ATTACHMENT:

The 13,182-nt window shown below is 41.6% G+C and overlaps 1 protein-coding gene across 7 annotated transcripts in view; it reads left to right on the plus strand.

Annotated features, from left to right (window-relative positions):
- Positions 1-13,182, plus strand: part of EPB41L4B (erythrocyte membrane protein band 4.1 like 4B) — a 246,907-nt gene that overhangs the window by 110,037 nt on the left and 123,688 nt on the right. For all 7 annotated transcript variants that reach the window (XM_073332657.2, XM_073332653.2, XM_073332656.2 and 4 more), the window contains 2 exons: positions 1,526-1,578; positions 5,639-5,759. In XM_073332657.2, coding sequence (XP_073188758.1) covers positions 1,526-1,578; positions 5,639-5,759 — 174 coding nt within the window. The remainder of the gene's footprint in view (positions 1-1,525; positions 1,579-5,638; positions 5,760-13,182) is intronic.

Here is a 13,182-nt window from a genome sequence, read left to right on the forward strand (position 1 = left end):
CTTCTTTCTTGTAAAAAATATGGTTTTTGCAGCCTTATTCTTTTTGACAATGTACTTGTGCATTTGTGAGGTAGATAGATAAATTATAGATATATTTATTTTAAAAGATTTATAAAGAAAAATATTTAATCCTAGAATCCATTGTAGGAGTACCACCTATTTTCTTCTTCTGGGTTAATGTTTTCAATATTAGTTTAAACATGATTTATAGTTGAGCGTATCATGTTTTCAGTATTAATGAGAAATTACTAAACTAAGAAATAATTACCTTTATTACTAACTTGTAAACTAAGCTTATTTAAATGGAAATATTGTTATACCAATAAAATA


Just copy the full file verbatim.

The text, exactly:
The 13,182-nt window shown below is 41.6% G+C and overlaps 1 protein-coding gene across 7 annotated transcripts in view; it reads left to right on the plus strand.

Annotated features, from left to right (window-relative positions):
- Positions 1-13,182, plus strand: part of EPB41L4B (erythrocyte membrane protein band 4.1 like 4B) — a 246,907-nt gene that overhangs the window by 110,037 nt on the left and 123,688 nt on the right. For all 7 annotated transcript variants that reach the window (XM_073332657.2, XM_073332653.2, XM_073332656.2 and 4 more), the window contains 2 exons: positions 1,526-1,578; positions 5,639-5,759. In XM_073332657.2, coding sequence (XP_073188758.1) covers positions 1,526-1,578; positions 5,639-5,759 — 174 coding nt within the window. The remainder of the gene's footprint in view (positions 1-1,525; positions 1,579-5,638; positions 5,760-13,182) is intronic.

Here is a 13,182-nt window from a genome sequence, read left to right on the forward strand (position 1 = left end):
CTTCTTTCTTGTAAAAAATATGGTTTTTGCAGCCTTATTCTTTTTGACAATGTACTTGTGCATTTGTGAGGTAGATAGATAAATTATAGATATATTTATTTTAAAAGATTTATAAAGAAAAATATTTAATCCTAGAATCCATTGTAGGAGTACCACCTATTTTCTTCTTCTGGGTTAATGTTTTCAATATTAGTTTAAACATGATTTATAGTTGAGCGTATCATGTTTTCAGTATTAATGAGAAATTACTAAACTAAGAAATAATTACCTTTATTACTAACTTGTAAACTAAGCTTATTTAAATGGAAATATTGTTATACCAATAAAATA